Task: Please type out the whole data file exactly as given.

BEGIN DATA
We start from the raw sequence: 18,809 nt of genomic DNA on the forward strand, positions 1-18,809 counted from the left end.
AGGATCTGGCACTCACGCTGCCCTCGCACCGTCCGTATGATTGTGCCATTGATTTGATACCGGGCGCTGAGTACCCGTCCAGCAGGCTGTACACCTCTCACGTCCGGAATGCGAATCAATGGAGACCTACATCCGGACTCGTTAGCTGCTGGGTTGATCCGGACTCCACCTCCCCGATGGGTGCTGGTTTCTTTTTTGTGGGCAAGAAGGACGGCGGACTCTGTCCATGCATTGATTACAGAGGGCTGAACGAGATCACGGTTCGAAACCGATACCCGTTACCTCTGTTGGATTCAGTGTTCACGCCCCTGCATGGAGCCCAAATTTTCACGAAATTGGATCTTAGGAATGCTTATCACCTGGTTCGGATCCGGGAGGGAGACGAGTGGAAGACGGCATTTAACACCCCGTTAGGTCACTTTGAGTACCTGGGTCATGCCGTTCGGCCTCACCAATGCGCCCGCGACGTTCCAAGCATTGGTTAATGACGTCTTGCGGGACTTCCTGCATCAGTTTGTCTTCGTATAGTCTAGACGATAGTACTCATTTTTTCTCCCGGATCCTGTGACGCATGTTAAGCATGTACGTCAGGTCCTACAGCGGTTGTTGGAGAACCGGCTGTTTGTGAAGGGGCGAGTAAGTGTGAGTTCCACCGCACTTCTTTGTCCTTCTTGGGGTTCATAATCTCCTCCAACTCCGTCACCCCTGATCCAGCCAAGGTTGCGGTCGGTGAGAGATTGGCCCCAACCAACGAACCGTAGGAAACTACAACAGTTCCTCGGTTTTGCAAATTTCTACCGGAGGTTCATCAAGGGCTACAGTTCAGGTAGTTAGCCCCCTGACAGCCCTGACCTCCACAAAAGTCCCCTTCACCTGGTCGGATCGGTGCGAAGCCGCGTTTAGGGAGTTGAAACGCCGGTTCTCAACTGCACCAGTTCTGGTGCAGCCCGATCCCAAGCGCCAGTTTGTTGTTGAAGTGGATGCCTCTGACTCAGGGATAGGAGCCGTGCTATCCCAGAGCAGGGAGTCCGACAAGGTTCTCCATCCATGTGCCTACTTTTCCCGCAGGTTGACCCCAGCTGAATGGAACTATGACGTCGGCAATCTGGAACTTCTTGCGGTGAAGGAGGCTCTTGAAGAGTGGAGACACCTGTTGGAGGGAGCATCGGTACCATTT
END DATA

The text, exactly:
We start from the raw sequence: 18,809 nt of genomic DNA on the forward strand, positions 1-18,809 counted from the left end.
AGGATCTGGCACTCACGCTGCCCTCGCACCGTCCGTATGATTGTGCCATTGATTTGATACCGGGCGCTGAGTACCCGTCCAGCAGGCTGTACACCTCTCACGTCCGGAATGCGAATCAATGGAGACCTACATCCGGACTCGTTAGCTGCTGGGTTGATCCGGACTCCACCTCCCCGATGGGTGCTGGTTTCTTTTTTGTGGGCAAGAAGGACGGCGGACTCTGTCCATGCATTGATTACAGAGGGCTGAACGAGATCACGGTTCGAAACCGATACCCGTTACCTCTGTTGGATTCAGTGTTCACGCCCCTGCATGGAGCCCAAATTTTCACGAAATTGGATCTTAGGAATGCTTATCACCTGGTTCGGATCCGGGAGGGAGACGAGTGGAAGACGGCATTTAACACCCCGTTAGGTCACTTTGAGTACCTGGGTCATGCCGTTCGGCCTCACCAATGCGCCCGCGACGTTCCAAGCATTGGTTAATGACGTCTTGCGGGACTTCCTGCATCAGTTTGTCTTCGTATAGTCTAGACGATAGTACTCATTTTTTCTCCCGGATCCTGTGACGCATGTTAAGCATGTACGTCAGGTCCTACAGCGGTTGTTGGAGAACCGGCTGTTTGTGAAGGGGCGAGTAAGTGTGAGTTCCACCGCACTTCTTTGTCCTTCTTGGGGTTCATAATCTCCTCCAACTCCGTCACCCCTGATCCAGCCAAGGTTGCGGTCGGTGAGAGATTGGCCCCAACCAACGAACCGTAGGAAACTACAACAGTTCCTCGGTTTTGCAAATTTCTACCGGAGGTTCATCAAGGGCTACAGTTCAGGTAGTTAGCCCCCTGACAGCCCTGACCTCCACAAAAGTCCCCTTCACCTGGTCGGATCGGTGCGAAGCCGCGTTTAGGGAGTTGAAACGCCGGTTCTCAACTGCACCAGTTCTGGTGCAGCCCGATCCCAAGCGCCAGTTTGTTGTTGAAGTGGATGCCTCTGACTCAGGGATAGGAGCCGTGCTATCCCAGAGCAGGGAGTCCGACAAGGTTCTCCATCCATGTGCCTACTTTTCCCGCAGGTTGACCCCAGCTGAATGGAACTATGACGTCGGCAATCTGGAACTTCTTGCGGTGAAGGAGGCTCTTGAAGAGTGGAGACACCTGTTGGAGGGAGCATCGGTACCATTT